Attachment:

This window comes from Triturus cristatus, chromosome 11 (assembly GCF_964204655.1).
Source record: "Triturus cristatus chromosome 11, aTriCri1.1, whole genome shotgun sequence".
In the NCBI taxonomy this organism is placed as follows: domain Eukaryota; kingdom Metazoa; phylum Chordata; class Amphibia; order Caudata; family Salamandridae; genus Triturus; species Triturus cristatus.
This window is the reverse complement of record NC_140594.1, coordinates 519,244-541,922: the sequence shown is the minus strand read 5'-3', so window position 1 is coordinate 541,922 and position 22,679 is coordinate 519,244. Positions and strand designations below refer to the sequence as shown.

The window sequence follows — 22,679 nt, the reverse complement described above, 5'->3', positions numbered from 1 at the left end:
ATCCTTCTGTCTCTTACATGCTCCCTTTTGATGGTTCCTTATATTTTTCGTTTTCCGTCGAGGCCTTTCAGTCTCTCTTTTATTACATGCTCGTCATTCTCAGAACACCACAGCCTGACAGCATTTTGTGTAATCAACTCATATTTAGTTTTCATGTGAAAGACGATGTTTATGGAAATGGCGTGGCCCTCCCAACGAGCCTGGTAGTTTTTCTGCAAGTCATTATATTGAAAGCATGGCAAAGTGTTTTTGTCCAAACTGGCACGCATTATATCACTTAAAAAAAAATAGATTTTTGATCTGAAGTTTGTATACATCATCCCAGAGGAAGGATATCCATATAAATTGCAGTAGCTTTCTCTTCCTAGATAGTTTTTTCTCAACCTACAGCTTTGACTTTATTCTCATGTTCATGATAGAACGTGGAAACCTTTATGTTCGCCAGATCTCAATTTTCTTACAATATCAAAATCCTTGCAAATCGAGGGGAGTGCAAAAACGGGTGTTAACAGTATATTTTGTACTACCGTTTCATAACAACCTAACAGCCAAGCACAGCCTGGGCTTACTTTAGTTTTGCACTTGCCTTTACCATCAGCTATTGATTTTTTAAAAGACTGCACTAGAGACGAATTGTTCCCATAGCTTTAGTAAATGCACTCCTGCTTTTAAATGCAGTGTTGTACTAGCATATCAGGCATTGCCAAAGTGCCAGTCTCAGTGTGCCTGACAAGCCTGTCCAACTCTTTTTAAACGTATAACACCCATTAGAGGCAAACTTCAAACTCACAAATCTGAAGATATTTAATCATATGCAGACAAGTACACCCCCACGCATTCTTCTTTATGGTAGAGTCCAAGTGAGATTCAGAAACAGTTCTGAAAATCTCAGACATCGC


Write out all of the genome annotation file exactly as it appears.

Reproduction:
This window comes from Triturus cristatus, chromosome 11 (assembly GCF_964204655.1).
Source record: "Triturus cristatus chromosome 11, aTriCri1.1, whole genome shotgun sequence".
In the NCBI taxonomy this organism is placed as follows: domain Eukaryota; kingdom Metazoa; phylum Chordata; class Amphibia; order Caudata; family Salamandridae; genus Triturus; species Triturus cristatus.
This window is the reverse complement of record NC_140594.1, coordinates 519,244-541,922: the sequence shown is the minus strand read 5'-3', so window position 1 is coordinate 541,922 and position 22,679 is coordinate 519,244. Positions and strand designations below refer to the sequence as shown.

The window sequence follows — 22,679 nt, the reverse complement described above, 5'->3', positions numbered from 1 at the left end:
ATCCTTCTGTCTCTTACATGCTCCCTTTTGATGGTTCCTTATATTTTTCGTTTTCCGTCGAGGCCTTTCAGTCTCTCTTTTATTACATGCTCGTCATTCTCAGAACACCACAGCCTGACAGCATTTTGTGTAATCAACTCATATTTAGTTTTCATGTGAAAGACGATGTTTATGGAAATGGCGTGGCCCTCCCAACGAGCCTGGTAGTTTTTCTGCAAGTCATTATATTGAAAGCATGGCAAAGTGTTTTTGTCCAAACTGGCACGCATTATATCACTTAAAAAAAAATAGATTTTTGATCTGAAGTTTGTATACATCATCCCAGAGGAAGGATATCCATATAAATTGCAGTAGCTTTCTCTTCCTAGATAGTTTTTTCTCAACCTACAGCTTTGACTTTATTCTCATGTTCATGATAGAACGTGGAAACCTTTATGTTCGCCAGATCTCAATTTTCTTACAATATCAAAATCCTTGCAAATCGAGGGGAGTGCAAAAACGGGTGTTAACAGTATATTTTGTACTACCGTTTCATAACAACCTAACAGCCAAGCACAGCCTGGGCTTACTTTAGTTTTGCACTTGCCTTTACCATCAGCTATTGATTTTTTAAAAGACTGCACTAGAGACGAATTGTTCCCATAGCTTTAGTAAATGCACTCCTGCTTTTAAATGCAGTGTTGTACTAGCATATCAGGCATTGCCAAAGTGCCAGTCTCAGTGTGCCTGACAAGCCTGTCCAACTCTTTTTAAACGTATAACACCCATTAGAGGCAAACTTCAAACTCACAAATCTGAAGATATTTAATCATATGCAGACAAGTACACCCCCACGCATTCTTCTTTATGGTAGAGTCCAAGTGAGATTCAGAAACAGTTCTGAAAATCTCAGACATCGC